SCUBA Crash Course

Everything you want to know about scuba

Synopsis of Gas Laws

Boyle's Law states that the volume and pressure are inversely related. Charles' Law says volume is directly related to temperature. Dalton's law states that the sum of a gas mixture equals the partial pressures of all the components in the mixture. Gay Lussac's law states that gas and pressure are directly related. Henry's Law says that the partial pressure of a gas is directly related to the amount of gas that dissolves in a liquid.

http://chemistry.bd.psu.edu/jircitano/gases.html

Scuba Conditions

The BENDS

You get the condition when you return to sea level after scuba diving too quickly, and nitrogen bubbles are released into your body, which blocks blood flow. Symptoms include dizziness, difficulty walking and/or talking, skin rash, tingling, and joint, leg, or arm pain. This condition is dangerous because serious cases result in coma or death, and at least half of the time the symptoms don't surface until an hour after the dive. It's treated usually by oxygen or IVs, and the sick person is put into a hyperbaric chamber to get re-adjusted to sea level pressure. Henry's Law relates perfectly to this condition. Because partial pressure is directly related to the amount of gas that will dissolve in a liquid, at a high pressure, like below sea level, the nitrogen bubbles won't dissolve into blood flow. You have to be aware of how this law works before scuba diving.

http://www.emedicinehealth.com/decompression_syndromes_the_bends/article_em.htm

Air Embolisms

You can get air embolisms from surfacing from scuba diving too quickly or holding your breath for too long under water. Air bubbles emerge in blood vessels and block them. How dangerous the condition is depends on where the block happens; if a block happens in the coronary artery it might cause heart attack or irregular heartbeat. Some people are still left with brain damage even after treatment. Symptoms include a blue tone to skin, dizziness, loss of consciousness, chest pain, blurred vision, and low blood pressure. The most effective treatment is a hyperbaric chamber. Boyle's law comes into play here because as pressure decreases when a diver comes to the surface, volume increases and if the lungs cannot take the extra volume of air, it gets forced into the bloodstream as air bubbles.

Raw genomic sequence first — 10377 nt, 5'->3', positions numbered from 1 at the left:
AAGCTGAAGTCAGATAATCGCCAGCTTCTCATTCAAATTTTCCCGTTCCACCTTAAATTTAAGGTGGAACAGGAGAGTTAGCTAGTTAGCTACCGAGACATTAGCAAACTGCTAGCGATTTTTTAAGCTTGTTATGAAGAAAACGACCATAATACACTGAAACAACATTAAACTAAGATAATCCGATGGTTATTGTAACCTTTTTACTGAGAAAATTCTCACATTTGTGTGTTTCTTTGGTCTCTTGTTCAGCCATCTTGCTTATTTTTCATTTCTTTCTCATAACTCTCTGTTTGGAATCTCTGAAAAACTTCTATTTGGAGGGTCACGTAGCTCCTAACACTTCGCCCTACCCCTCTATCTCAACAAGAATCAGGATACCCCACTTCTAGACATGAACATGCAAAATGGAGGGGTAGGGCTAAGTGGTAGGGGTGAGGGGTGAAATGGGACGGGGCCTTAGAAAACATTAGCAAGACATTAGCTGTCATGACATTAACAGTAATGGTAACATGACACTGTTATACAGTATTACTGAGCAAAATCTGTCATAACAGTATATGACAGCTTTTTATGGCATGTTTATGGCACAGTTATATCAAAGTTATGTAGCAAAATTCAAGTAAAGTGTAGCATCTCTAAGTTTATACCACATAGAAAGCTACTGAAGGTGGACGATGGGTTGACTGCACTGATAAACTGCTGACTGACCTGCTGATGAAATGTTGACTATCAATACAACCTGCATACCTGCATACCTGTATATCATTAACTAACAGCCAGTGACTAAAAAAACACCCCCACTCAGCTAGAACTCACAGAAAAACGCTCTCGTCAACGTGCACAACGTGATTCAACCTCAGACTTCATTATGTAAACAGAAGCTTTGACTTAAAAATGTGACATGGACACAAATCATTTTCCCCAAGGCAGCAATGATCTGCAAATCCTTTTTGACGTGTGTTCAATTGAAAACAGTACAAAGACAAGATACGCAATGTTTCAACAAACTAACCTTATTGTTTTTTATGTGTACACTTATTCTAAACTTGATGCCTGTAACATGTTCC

http://www.nhs.uk/Conditions/Air-embolism/Pages/Introduction.aspx

Oxygen Toxicity

You get oxygen toxicity by being exposed to oxygen at high pressures. There are two different kinds of oxygen toxicity, CNS (central nervous system) and Pulmonary Barotrauma. Symptoms include feeling disorientated, vision problems, and breathing problems. Oxygen toxicity can result in convulsion, and if this happens while diving it often ends in drowning. This condition is dangerous because it can cause serious and un-repairable damage it your nervous system and can ultimately result in death. The best way to treat it is to remove pure oxygen at the first warning sign of oxygen toxicity, but a hyperbaric chamber is also used. Dalton's Law applies to this because the partial pressure of all the gases increases in the same ratio as the total pressure. Therefore, this law lets divers calculate the effects of oxygen at different pressures and depths to avoid oxygen toxicity and other diving diseases.

http://www.vspn.org/vspnsearch/aow/oxygentoxicity.htm
http://www.chm.davidson.edu/vce/gaslaws/daltonslaw.html

What is decompression sickness?